Book Commentary/Review – Musicophilia: Tales of Music and the Brain by Oliver Sacks February 15, 2012Posted by rwf1954 in book review, books, music, Musicophilia, Oliver Sacks.
Tags: book commentary, book review, brain disorders, music, Musicophilia, neurology, Oliver Sacks
As I have written elsewhere, I have recently rediscovered my love of creating and performing music. There is definitely a spiritual connection to this rediscovery, evidenced by my recent release of “Issa Music” and my posts about mystical/spiritual aspects of the music of the progressive rock group Yes (The Poetry of (the Progressive Rock Group) Yes: Introduction to “The Revealing Science of God—Dance of the Dawn” from “Tales from Topographic Oceans” and The Poetry of (the Progressive Rock Group) Yes.) This further relates to spiritual meditations with the theme of more than one path to God, and the possible coming together of both physics and metaphysics (I and II). As part of this, I’m reading a series of seven or so books about the nature of music, looking for mystical/spiritual connections between the material world and the spiritual world as they may be provided by music. This is the first of what will be a series of commentaries about those books.
Musicophilia: Tales of Music and the Brain by Oliver Sacks
The title describes exactly what this is, a string of anecdotes of how music and the brain interact. Many of the anecdotes refer to malfunctions of the brain, and how music is affected by them, an understandable focus given Dr. Sacks’ background as a neurologist. This book does not help me directly with what I described above, “a search for mystical/spiritual connections with music.” The focus is on the details of specific conditions, not a grand theory connecting music to physics and metaphysics. But if I ever needed confirmation of the power of music, evidence that music is wired into human beings, inherent in our natures, Dr. Sacks provides it here.
He starts with a discussion of the music we hear in our minds, moving into full-blown musical hallucinations. He moves from there to losses of musical ability and appreciation, to music savants—people with staggering musical abilities while lacking basic mental function, to how music can treat afflictions from dementia to Parkinson’s disease. This includes stories of people suffering from terrible accidents or disabilities leaving them impaired, but also leaving them with prodigious musical abilities. The anecdotal style makes for fascinating reading—readers interested in how music affects humans will turn pages expectantly to get from one intriguing story to the next. Throughout the book, Dr. Sacks also provides numerous specific stories of individuals dealing with various conditions related to music, including a few personal anecdotes of his own experiences.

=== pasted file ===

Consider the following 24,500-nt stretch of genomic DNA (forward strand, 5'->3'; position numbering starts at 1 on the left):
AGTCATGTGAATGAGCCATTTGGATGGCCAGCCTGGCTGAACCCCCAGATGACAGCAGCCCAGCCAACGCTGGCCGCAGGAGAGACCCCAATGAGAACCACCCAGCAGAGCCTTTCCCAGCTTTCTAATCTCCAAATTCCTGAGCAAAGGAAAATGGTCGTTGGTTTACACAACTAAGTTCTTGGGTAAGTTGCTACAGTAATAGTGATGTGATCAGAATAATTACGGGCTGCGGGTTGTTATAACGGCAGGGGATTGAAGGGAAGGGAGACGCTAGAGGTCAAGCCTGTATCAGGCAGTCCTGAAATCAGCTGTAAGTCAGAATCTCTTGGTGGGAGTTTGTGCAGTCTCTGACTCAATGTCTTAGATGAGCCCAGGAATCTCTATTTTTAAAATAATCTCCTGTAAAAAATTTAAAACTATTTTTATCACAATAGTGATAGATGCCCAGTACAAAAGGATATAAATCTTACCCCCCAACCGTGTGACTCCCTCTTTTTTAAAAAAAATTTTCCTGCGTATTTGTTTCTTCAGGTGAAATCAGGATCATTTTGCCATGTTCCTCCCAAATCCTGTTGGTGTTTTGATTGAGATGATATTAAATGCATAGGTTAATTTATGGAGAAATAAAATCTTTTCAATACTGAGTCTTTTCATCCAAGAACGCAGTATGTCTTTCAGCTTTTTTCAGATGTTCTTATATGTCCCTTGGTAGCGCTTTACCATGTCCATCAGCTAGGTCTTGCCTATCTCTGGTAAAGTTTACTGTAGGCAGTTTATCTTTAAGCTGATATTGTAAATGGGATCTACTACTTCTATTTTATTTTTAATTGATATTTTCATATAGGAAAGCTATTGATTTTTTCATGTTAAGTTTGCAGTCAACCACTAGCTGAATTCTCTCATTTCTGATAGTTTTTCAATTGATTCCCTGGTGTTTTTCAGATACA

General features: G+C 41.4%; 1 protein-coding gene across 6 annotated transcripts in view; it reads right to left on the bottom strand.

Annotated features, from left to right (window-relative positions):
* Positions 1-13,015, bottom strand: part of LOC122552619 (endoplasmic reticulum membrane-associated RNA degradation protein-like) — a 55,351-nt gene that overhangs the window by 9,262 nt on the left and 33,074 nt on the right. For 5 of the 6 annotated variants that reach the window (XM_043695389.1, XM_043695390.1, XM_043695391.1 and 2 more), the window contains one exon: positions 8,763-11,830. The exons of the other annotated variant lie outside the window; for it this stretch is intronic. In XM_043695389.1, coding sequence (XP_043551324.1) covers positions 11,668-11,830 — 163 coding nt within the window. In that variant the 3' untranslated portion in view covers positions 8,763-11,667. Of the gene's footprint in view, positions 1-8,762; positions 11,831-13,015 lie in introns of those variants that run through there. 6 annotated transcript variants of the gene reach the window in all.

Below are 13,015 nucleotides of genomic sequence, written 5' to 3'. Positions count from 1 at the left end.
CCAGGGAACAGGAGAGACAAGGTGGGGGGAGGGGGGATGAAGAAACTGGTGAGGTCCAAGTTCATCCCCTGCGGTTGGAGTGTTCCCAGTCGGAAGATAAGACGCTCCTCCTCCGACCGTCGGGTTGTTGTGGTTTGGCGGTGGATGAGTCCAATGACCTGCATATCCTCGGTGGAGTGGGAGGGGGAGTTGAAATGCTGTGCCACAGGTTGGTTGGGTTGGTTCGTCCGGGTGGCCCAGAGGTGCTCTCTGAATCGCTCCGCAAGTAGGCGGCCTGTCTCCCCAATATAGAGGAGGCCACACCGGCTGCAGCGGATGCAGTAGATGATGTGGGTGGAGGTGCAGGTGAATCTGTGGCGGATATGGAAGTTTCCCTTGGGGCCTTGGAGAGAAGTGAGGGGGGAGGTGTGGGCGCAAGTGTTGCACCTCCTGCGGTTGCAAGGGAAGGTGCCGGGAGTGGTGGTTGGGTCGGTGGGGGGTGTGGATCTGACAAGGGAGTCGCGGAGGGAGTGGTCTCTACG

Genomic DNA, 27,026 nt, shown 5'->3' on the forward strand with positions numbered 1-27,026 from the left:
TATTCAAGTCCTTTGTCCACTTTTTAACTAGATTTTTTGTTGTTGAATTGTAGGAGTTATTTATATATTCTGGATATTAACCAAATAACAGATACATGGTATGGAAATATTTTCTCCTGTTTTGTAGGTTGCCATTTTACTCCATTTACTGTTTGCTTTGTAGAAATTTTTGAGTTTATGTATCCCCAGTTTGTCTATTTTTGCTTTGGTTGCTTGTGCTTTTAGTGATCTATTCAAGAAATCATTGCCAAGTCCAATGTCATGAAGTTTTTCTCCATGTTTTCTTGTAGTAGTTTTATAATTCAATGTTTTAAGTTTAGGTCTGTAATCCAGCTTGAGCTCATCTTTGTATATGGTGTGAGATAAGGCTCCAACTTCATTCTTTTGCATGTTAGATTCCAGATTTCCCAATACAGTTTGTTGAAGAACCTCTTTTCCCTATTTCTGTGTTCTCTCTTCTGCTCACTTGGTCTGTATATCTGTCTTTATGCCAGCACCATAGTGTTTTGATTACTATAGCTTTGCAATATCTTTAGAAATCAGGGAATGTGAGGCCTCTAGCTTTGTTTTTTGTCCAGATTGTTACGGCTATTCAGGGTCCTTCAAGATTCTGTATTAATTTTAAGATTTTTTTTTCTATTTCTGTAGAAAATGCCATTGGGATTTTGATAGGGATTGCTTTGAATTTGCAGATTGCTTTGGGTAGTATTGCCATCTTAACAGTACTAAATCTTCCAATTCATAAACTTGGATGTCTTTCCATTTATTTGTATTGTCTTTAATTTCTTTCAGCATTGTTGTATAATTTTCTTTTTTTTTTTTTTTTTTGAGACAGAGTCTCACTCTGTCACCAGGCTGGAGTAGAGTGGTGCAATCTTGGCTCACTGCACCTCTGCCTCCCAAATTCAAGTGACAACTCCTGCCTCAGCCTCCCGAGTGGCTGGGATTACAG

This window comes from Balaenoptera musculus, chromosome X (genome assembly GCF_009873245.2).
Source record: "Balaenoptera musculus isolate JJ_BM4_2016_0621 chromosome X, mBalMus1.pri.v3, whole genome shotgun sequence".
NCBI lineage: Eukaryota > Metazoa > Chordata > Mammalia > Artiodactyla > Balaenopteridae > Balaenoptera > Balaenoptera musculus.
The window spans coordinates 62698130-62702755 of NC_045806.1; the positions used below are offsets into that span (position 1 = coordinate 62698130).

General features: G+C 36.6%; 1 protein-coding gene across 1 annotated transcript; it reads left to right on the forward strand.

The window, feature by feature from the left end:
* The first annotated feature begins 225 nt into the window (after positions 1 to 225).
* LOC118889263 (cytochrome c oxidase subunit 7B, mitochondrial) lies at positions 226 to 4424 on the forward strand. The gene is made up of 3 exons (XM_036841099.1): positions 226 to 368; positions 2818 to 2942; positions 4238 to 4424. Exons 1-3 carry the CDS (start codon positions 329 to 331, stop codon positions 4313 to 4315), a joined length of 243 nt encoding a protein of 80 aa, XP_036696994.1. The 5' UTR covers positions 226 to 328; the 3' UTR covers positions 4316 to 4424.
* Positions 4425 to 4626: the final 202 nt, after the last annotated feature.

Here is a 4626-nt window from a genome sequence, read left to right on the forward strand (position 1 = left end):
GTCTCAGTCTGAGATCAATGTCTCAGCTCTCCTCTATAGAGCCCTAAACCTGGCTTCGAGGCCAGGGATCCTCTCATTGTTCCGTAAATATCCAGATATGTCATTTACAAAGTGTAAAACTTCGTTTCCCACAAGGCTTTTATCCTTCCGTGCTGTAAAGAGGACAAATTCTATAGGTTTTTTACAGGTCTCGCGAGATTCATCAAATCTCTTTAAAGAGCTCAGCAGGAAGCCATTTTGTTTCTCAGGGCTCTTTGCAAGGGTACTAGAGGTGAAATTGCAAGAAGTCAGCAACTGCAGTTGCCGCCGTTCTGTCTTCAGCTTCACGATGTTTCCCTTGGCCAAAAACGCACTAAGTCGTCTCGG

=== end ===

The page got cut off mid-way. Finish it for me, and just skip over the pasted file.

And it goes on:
Some isolated thoughts triggered by this book relating to my quest for a connection between music and metaphysics/physics:
- With respect to musical hallucinations, Sacks refers to neurophysiologist Jerzy Konorski who instead of asking “Why do hallucinations occur?” asks “Why don’t they occur all the time?” There may be a mechanism in the normal-functioning human brain that blocks hallucinations, helping to sort out reality. But this calls into consideration our barely rudimentary understanding of consciousness, and poses the question of what “reality” actually is. There are is an agreed-upon reality shared by us “normals.” But does majority rule on this? Is our brain function blocking “true reality” (if such a thing as one “true reality” exists)? Is that filter that allows us “normals” to share an agreed-upon reality something that facilitates accurate perception, or something that holds us back?
- Sacks does offer the idea of a broad concept of music, with the only requirement being “discrete tones and rhythmic organization.”
- Sacks explores the idea that imagining music “may be as potent, neurally, as actually listening to it.”
- Sacks does mention briefly that there is evidence human religious practices “began with communal chanting and dancing, often of an ecstatic kind…” Is this simply a human characteristic, or does this mean music is a wired-in route to a mystical/spiritual reality beyond what we see in the material world?